Ever found yourself ruminating on past wrongs or boiling with rage because of something someone had just said? It is normal to experience intense or challenging emotions from time to time, especially when dealing with difficult people or a stressful situation. In such situations, it can be useful to know how to regulate your emotions so that you don’t end up acting in an impulsive or destructive manner. Self-regulation incorporates many different tools and techniques, including mindfulness, deep breathing, talking with others, and positive self-talk. The latter, it turns out, is particularly effective for regulating emotions, especially when one speaks to themselves in the third person.
Researchers at the Michigan State University and the University of Michigan recently conducted a couple of experiments to test out the theory above. One experiment asked participants to view negative images and then ask themselves how they were feeling both in first person and third person (i.e. “What am I feeling right now?” versus “What is Jeff feeling right now”?) while the other asked participants to talk about painful experiences from their past using both first person and third person languages. Both experiments found that participants were able to better regulate their emotions when using third person language. Researchers believe that part of the reason why third person self-talk works so well in lowering the intensity of emotions is because it allows individuals to psychologically distance themselves from the situation and also think about themselves in a way that is similar to how they think about others. It may therefore grant individuals some objectivity in an otherwise emotionally tense situation, helping them act in a more thoughtful manner.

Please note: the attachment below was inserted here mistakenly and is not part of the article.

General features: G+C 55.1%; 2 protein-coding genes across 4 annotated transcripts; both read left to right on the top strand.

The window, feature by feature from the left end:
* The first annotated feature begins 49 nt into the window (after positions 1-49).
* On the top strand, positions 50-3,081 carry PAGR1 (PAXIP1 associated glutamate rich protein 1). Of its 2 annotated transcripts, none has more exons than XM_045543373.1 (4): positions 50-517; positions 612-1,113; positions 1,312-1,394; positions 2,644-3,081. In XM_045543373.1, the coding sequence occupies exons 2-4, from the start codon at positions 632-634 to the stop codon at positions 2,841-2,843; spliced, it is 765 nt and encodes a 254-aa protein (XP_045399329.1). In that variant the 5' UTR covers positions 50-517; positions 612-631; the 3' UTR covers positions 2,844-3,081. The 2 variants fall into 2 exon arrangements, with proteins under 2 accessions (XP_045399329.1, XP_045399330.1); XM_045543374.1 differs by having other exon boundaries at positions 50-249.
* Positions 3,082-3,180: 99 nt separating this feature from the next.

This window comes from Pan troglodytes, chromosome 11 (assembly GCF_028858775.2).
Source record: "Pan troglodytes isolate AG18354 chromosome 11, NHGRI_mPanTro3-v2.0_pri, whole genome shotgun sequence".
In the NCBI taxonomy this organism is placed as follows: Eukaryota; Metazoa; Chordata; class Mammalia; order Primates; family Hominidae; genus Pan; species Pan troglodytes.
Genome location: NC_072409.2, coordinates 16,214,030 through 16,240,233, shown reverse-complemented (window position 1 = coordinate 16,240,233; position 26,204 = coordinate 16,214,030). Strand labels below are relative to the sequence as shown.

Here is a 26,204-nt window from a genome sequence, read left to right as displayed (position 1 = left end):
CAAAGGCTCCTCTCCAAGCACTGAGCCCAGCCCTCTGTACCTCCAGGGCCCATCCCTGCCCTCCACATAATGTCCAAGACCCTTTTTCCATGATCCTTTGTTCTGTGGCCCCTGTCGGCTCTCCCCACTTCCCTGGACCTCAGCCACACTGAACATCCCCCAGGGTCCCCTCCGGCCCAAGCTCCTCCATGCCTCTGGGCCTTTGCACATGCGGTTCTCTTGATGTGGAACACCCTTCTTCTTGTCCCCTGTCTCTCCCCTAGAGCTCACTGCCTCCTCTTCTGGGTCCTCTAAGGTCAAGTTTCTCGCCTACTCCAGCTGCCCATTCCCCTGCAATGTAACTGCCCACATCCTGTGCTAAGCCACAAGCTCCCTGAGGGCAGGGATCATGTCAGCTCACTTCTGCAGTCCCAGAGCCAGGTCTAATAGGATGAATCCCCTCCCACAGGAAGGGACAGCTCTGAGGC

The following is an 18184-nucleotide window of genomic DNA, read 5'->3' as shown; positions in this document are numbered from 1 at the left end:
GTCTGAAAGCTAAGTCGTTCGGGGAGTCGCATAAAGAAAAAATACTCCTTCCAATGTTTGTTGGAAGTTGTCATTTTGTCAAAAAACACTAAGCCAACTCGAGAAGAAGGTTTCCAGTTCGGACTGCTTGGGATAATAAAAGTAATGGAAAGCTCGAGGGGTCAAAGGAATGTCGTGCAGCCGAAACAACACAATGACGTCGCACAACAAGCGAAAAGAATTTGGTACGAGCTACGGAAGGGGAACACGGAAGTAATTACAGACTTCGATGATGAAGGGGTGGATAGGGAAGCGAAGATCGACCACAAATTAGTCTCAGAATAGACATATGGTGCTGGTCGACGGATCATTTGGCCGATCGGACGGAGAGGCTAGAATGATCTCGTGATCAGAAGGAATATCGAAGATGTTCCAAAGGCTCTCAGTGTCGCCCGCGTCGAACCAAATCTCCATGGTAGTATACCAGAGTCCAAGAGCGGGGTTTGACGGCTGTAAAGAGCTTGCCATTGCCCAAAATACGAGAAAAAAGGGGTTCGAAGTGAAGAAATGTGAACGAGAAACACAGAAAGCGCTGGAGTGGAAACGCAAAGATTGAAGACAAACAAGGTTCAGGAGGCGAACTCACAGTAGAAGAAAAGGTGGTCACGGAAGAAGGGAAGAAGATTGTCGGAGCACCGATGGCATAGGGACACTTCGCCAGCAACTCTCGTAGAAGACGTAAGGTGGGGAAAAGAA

The best thing about third person self-talk is that it is really easy to do and apply in your daily life. So, the next time you find yourself feeling anxious, angry, or stressed, try speaking to yourself in the third person and see if it makes any difference.
“Talking to yourself in the third person can help you control stressful emotions” (2017). Retrieved from www.msutoday.msu.edu.